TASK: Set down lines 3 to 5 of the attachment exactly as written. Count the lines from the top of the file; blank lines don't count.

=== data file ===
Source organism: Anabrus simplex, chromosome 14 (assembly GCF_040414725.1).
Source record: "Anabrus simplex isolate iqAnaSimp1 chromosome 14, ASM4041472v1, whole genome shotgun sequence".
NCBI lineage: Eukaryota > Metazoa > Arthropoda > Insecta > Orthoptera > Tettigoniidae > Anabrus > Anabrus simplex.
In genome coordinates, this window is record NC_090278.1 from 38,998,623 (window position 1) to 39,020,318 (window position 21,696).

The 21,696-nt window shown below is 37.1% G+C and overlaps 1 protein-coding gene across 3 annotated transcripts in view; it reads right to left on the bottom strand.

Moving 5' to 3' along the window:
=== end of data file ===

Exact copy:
NCBI lineage: Eukaryota > Metazoa > Arthropoda > Insecta > Orthoptera > Tettigoniidae > Anabrus > Anabrus simplex.
In genome coordinates, this window is record NC_090278.1 from 38,998,623 (window position 1) to 39,020,318 (window position 21,696).

The 21,696-nt window shown below is 37.1% G+C and overlaps 1 protein-coding gene across 3 annotated transcripts in view; it reads right to left on the bottom strand.